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A disorder of glyoxylate metabolism characterized by an excess of oxalate resulting in kidney stones, nephrocalcinosis and ultimately renal failure and systemic oxalosis. There are 3 types of PH, types 1-3, all caused by liver-specific enzyme defects.
ORPHA:416Classification level: Disorder
Primary Hyperoxalurias (PH) prevalence ranges from 1-3/1 000 000 and the estimated incidence is between 1-2/10 000 000 per year with no differences between sexes. There are higher rates reported in isolated populations, especially in the Middle East and North Africa. A significant proportion of patients are diagnosed at adulthood which implies an important underdetection of patients. PH1 accounts for 85% of patients, PH2 8-10% and PH3 5-7%.
Hyperoxaluria may lead to kidney stones, nephrocalcinosis and ultimately renal failure and systemic oxalosis. Symptoms can appear at any age and may vary from infantile failure to thrive and cortical nephrocalcinosis with renal failure to hematuria, medullary nephrocalcinosis or sporadic stone disease, even within one family. PH1 is the most severe form; overall, more than 70% of PH1 patients develop end-stage kidney disease over time; this may even occur in patients with sporadic stone disease. Storage of oxalate occurs in severe renal failure and may affect bone, eyes, heart, arteries and peripheral nerves (systemic oxalosis). PH2 has a more benign course; no infantile oxalosis has been described and end-stage kidney disease occurs at relatively late age in about 20% of patients. PH3 is most benign with so far only a few reports of renal impairment and no end-stage kidney disease.
PH type 1 is caused by mutations of the AGXT gene causing dysfunction of the liver-specific peroxisomal enzyme alanine glyoxylate aminotransferase (AGT). Over 50 different mutations have been found, leading to either absence or dysfunction of AGT. Two common Western mutations (G170A, Phe152Ile) lead to a mitochondrial mistargeting of AGT. Type 2 is caused by mutations of GHRPR gene causing dysfunction of the cytosolic enzyme glyoxylate/hydroxypyruvate reductase, type 3 by mutations in HOGA1 causing dysfunction of the mitochondrial enzyme 4-hydroxy-2- oxoglutarate aldolase.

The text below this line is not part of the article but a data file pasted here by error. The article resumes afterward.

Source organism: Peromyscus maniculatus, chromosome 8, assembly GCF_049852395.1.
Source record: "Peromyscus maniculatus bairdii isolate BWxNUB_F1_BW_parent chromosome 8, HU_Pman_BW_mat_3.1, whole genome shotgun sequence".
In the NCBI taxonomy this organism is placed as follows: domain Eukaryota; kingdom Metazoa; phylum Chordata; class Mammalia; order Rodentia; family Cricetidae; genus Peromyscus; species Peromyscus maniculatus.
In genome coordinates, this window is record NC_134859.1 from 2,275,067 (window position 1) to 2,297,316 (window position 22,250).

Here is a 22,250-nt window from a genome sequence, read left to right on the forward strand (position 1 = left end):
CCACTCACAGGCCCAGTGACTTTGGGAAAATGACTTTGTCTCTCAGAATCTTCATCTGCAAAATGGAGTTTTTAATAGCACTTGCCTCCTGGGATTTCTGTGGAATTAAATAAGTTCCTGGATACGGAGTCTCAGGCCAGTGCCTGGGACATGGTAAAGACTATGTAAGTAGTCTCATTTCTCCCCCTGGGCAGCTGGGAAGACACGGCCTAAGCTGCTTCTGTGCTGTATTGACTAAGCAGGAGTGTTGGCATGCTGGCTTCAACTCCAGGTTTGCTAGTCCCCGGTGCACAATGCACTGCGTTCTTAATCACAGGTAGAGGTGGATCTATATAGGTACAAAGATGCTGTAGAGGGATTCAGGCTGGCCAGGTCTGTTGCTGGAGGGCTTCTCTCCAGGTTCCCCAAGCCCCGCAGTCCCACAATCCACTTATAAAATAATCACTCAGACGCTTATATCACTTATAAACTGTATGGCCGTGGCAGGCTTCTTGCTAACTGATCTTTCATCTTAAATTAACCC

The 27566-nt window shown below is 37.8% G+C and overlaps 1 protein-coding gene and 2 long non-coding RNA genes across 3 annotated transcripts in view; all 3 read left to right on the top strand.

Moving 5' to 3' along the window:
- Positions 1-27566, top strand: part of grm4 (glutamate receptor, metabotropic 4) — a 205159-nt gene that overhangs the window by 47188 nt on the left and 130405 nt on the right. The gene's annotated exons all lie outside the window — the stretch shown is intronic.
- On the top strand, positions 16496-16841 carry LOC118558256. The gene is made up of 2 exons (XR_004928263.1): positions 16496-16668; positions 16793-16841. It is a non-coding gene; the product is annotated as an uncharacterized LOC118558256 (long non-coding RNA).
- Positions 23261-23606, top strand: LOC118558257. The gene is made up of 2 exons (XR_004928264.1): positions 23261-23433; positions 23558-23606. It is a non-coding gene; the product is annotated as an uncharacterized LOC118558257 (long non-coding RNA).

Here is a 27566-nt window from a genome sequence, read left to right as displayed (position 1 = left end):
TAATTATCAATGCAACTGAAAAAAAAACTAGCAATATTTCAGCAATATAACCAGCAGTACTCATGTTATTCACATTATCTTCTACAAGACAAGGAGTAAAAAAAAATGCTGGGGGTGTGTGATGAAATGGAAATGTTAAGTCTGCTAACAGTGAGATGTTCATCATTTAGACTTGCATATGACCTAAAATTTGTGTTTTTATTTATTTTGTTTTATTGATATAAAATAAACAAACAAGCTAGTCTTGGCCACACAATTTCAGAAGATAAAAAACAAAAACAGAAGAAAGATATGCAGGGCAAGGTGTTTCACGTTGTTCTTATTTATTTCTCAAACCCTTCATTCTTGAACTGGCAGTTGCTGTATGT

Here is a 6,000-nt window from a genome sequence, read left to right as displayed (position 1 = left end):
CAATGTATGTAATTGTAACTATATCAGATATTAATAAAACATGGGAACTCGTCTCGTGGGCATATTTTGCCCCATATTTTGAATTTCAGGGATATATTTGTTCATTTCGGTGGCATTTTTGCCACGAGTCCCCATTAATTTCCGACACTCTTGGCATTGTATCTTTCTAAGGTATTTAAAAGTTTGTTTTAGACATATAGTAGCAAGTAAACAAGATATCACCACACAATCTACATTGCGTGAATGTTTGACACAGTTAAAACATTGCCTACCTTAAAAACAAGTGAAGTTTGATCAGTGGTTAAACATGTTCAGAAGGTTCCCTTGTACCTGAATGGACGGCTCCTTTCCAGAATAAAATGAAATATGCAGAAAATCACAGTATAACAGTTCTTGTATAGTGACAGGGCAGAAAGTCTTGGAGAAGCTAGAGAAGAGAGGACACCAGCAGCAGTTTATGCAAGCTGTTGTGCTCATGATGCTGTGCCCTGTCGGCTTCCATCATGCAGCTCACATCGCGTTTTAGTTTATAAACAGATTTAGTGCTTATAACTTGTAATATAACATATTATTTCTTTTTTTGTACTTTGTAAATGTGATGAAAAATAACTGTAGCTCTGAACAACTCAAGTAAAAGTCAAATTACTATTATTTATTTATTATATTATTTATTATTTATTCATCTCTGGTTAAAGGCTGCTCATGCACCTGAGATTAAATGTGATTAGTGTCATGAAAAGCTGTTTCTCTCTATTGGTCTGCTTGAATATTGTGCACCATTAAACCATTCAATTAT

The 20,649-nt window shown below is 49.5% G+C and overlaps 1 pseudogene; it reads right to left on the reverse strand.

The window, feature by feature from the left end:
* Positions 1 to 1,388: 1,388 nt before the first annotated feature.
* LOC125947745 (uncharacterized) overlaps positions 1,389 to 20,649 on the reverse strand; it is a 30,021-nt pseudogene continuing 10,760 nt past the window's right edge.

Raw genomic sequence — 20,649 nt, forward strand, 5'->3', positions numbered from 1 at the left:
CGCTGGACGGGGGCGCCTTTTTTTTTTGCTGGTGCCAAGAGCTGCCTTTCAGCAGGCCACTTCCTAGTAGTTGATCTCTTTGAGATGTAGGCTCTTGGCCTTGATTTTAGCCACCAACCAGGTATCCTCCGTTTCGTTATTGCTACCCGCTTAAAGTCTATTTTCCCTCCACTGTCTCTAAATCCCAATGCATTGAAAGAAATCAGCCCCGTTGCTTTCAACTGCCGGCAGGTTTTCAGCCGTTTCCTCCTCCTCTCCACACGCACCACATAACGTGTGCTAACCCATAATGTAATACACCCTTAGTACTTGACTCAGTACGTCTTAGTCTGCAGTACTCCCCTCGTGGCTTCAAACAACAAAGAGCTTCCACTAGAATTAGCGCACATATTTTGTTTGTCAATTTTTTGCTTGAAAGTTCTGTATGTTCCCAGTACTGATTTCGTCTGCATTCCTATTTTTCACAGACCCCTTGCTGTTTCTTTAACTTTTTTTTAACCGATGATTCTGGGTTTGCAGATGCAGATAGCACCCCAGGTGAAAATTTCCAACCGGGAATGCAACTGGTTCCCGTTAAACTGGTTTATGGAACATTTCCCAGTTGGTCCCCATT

Diagnosis methods consist of an analysis of urine collection for 24h (at least 2 consecutive assessments) on oxalate, creatinine, glycolate (PH1), citrate (decreased in PH1), L-glycerate (PH2) and HOGA (PH3). Mutation analysis on AGTX gene can be done in case of hyperoxaluria. If negative or in case of high l-glycerate or HOGA mutation analysis on GRHPR or HOGA1 genes are realized. Assessment for systemic oxalosis in case of high plasma-oxalate and /or eGFR<40: fundoscopy, US heart, bone assessment.
Differential diagnosis includes hypercalciuria, hypocitraturia, cystinuria.
The disorder is inherited in an autosomal recessive manner. Genetic counseling should be proposed to individuals having the disease-causing mutation informing them that there is 25% risk of passing the mutation to offspring.
Management and treatment
If eGFR>30 ml/min/1.73m2: the patient needs first high fluid intake (>3 liter/day/m2 body surface). Then pyridoxine challenge in PH1 starting dose 5 mg/kg/day, increase to max 20; reduction urine oxalate >30% = positive response (about 30% of patients in Europe). In third potassium-citrate 0,5 mmol/kg/day. If eGFR<30 ml/min/1.73m2 it is consider to direct combined liver-kidney transplantation, sequential liver-kidney transplantation in case of severe systemic oxalosis or kidney transplantation in B6 responsive PH1 patients. Dietary oxalate restriction is probably of limited use.
Severe infantile oxalosis has a poor prognosis quoad vitam. The prognosis for other PH1 B6 unresponsive patients is poor with respect to renal function (> 80% renal failure over time), better for B6 responsive patients, if timely diagnosed and treated. End-stage kidney disease has been found in 20% of PH2 patients, so far not in PH3.